How Did We Get It So Wrong? Customer Service Vision Versus the Reality
Read any article or blog post regarding B2C business operations and you are sure to come across the advice that delivering the best customer experience is one of the best ways to retain valuable customers. It’s no secret that customers are much more demanding and empowered in today’s market and competitors are more disruptive and aggressive in their pursuit of business.
What surprises me though is how disconnected many Communication Service Providers (CSPs) seem to be when faced with the reality of their customers. It seems that for decades, CSPs have been talking about focusing on the customer and how they are changing to become customer-centric. Many CSPs explicitly state this in their strategic corporate objectives. However, even though the technology exists to make this change a reality, there still seems to be a cultural gap that needs to be crossed to bring it about.
In a recent survey, called Moments of Truth, conducted by Pegasystems in the USA, UK and Australia, thousands of consumers were asked about their expectations and experiences of the customer service delivered by their broadband providers. In those same countries, hundreds of business decision makers at broadband service providers were asked about the customer service they felt their companies actually delivered. The different responses that each party gave illustrate the service gap I spoke of earlier.
Almost all of the CSPs believe that exceptional customer service is important to keeping customers, yet just under half of them say they deliver it, and in addition to this, only a measly 27% of customers say they receive it. In fact, 13% of customers would rather sit in traffic on a hot day, or fill out their annual tax return, than call their service provider’s customer support. Phew!
What causes this preference for sweaty frustration over an opportunity to be at the centre of their service provider’s attention? The biggest culprit is CSPs’ lack of understanding of their customers as individuals and subsequent generalisation of the service experience they deliver - 96% of CSPs believe that they know and understand their customers but only 24% of customers agree. That’s a huge disconnect, no?
It is crucial that CSPs recognise that this lack of understanding towards their consumers can have a negative impact on retaining customers. Having a customer service team that listens and understands was one of the top three considerations from customers when choosing a service provider. Being offered irrelevant product or service recommendations was a leading annoyance amongst consumers.
Surely CSPs need to pay more attention to the individual needs of consumers and recognise that how they respond when things go wrong and how accessible they are is incredibly important. These things go a long way to build a successful relationship that can determine long-term loyalty, and in addition to that, market share and profitability.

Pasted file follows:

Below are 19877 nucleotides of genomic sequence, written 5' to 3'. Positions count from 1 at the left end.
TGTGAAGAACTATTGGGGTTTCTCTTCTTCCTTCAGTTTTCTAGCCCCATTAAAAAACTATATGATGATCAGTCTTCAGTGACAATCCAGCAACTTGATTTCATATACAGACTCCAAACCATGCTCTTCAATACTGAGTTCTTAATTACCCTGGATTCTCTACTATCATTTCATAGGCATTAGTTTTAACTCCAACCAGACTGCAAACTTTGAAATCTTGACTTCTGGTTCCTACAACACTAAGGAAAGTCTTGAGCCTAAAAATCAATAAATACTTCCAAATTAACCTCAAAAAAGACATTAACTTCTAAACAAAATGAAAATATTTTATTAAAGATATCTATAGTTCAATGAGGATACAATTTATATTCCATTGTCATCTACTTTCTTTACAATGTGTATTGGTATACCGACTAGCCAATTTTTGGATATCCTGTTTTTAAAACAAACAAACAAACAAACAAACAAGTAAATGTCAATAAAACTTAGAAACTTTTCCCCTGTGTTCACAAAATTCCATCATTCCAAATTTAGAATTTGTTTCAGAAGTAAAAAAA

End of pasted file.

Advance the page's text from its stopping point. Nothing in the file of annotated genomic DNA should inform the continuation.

Slow customer resolutions are cited as another CSP service experience failure - 32% of customers are unhappy with speed of resolution and yet 94% of CSPs feel their speed of response is good. Tellingly, 93% of CSPs admit that speed of response to their customers is a key performance indicator for their operations. Maybe they are measuring the wrong things?
Perhaps the service gaps exist because CSPs underestimate the danger that they put themselves into by failing to change as they said they would? 24% of consumers begin looking for a new service provider after just one poor customer service experience and 78% of consumers rate the quality of customer service as, at least, very important as an evaluation criterion. In total, 38% of consumers admitted that they plan to change their service provider in the next 12 months. Few CSPs can afford 38% churn.
What I find particularly interesting is how CSPs are not managing to meet the different expectations of today’s consumers. Whereas in the past, customer service could be approached with a ‘tick-box’ attitude, this has changed drastically, with consumers now wanting a true customer experience. Making the customer feel truly valued cannot be overlooked, and in such a digital and mobile society, it is also essential that service providers are available to speak to consumers when and where they want, as well as how they want. If service providers truly want to address the issue of churn, they need to start offering their customers a personalised, dynamic and transformative customer experience that will truly match the expectations set by their brand.
Customer Service organisations at CSPs are working very hard to keep pace with changing customer demands and growing competition. However, to succeed, they must address the gaps that exist between their vision and their customers’ reality. Pega is working with service organisations around the world and in many industries to evolve their CRM and deliver against brand promises.
Link to infographic here: https://www.pega.com/broadband-survey?UTM_source=pdcblg